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Whippet is a framework for building WordPress sites that eases deployment, plugin management and build steps.
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The stand-alone web server previously hosted here can now be found at


This project is a framework for building WordPress applications that eases deployment, plugin management and build steps. Whippet is part of dxw's work to build and host WordPress-based applications that conform more closely to 12-factor principles.

Whippet has a few basic goals:

  1. Allowing proper build steps to take place, that automate build tasks both during development and deployment
  2. Properly managing plugins and themes, allowing them to be version controlled and easily updated
  3. Managing the creation of releases, including rollbacks
  4. Automating the generation of commonly required objects like new applications and new themes
  5. Facilitating automated testing
  6. Allowing structured test data to be distributed as part of the codebase

Whippet can manage plugins and themes and releases and compile stylesheets in Whippet-enabled themes.

During development, whippet can be used in conjunction with wpc (recommended) or Whippet Server.

Whippet is under development and should be considered alpha software. If you use it, we'd love to know what you think.

Getting started

Install whippet

To install Whippet, clone this directory and install its dependencies:

$ git clone --recurse-submodules
$ composer install

Generate an application

To create a new application, run:

$ whippet generate app

This will create a new Whippet application in ./whippet-app. You can change the location with the -d option. The structure of this application is explained below.

Configure your application

There are a few configuration steps you'll need to follow when you create a new application.

Set your WordPress version

By default, Whippet uses the current development version of WordPress. If you want to specify a version to develop against, you'll need to edit config/application.json:

    "wordpress": {
        "repository": "",
        "revision": "master"

To change the version, replace "master" with the version you'd like:

        "revision": "4.1.1"

Add plugins and themes

If you're using any plugins or themes from the codex, you should add them to your whippet.json file. For more information, see the Plugins section.

Give yourself some credit!

Whippet contains a public/humans.txt file that you should update with information about your project. You can also add other files to public/ that you'd like to see in the root directory of your website, like the Google webmaster tools file, or a favicon.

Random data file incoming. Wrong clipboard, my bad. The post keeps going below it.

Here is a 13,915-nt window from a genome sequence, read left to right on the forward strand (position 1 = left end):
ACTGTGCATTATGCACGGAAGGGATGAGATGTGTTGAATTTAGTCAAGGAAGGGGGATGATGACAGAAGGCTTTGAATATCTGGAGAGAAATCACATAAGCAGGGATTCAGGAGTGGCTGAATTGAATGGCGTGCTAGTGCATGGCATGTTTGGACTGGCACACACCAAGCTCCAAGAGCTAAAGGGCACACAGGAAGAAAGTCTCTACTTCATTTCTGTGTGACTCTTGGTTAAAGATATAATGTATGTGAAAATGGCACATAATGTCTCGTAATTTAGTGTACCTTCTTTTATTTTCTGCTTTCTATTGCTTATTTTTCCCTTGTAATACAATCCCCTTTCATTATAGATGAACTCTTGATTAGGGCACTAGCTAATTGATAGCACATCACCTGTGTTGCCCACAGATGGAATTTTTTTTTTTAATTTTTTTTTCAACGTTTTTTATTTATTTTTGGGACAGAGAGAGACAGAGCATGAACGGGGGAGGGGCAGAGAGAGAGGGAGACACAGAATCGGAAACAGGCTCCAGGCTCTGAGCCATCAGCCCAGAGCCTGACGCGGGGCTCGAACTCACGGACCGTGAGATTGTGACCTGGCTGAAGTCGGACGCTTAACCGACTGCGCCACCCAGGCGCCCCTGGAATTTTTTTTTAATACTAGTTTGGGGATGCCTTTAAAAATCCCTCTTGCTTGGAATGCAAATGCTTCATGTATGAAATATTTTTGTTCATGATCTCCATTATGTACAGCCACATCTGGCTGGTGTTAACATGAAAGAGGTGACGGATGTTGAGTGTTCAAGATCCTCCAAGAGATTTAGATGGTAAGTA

Add or generate a theme

Finally, add a theme to wp-content/themes/ (or generate one and get devving!

Run your application

The recommended method for running a Whippet application is to use the wpc project.

Application structure

An application that uses Whippet must have the following directory structure, and must be a git repository:

- config      # Application configuration files
- public      # Non-WordPress files that should be available via the web
- seeds       # Seed data for initialising new checkouts and automated testing
- wp-content  # Your application's wp-content directory
  - mu-plugins  # Must-use plugins
  - plugins     # Plugins (Whippet managed and otherwise)
  - themes      # Themes, which cannot currently be Whippet-managed



Note: At the moment, Whippet assumes it is running within dxw's infrastructure, and makes some assumptions accordingly. If you run into a problem where this may be the cause, please open an issue.

To manage plugins and themes using Whippet, you make entries in the whippet.json file in the root of the application.

The file should specify a source for plugins and themes. The source should be a base url for a git repo.

If you are a dxw customer, the sources will be and If not, we suggest using for plugins.

The rest of the file should specify plugins and themes that you want to install. Example:

    "src": {
        "plugins": "",
        "themes": ""
    "plugins": [
        {"name": "akismet"}
    "themes": [
        {"name": "twentyfourteen"},
        {"name": "twentysixteen"},
        {"name": "twentyten"}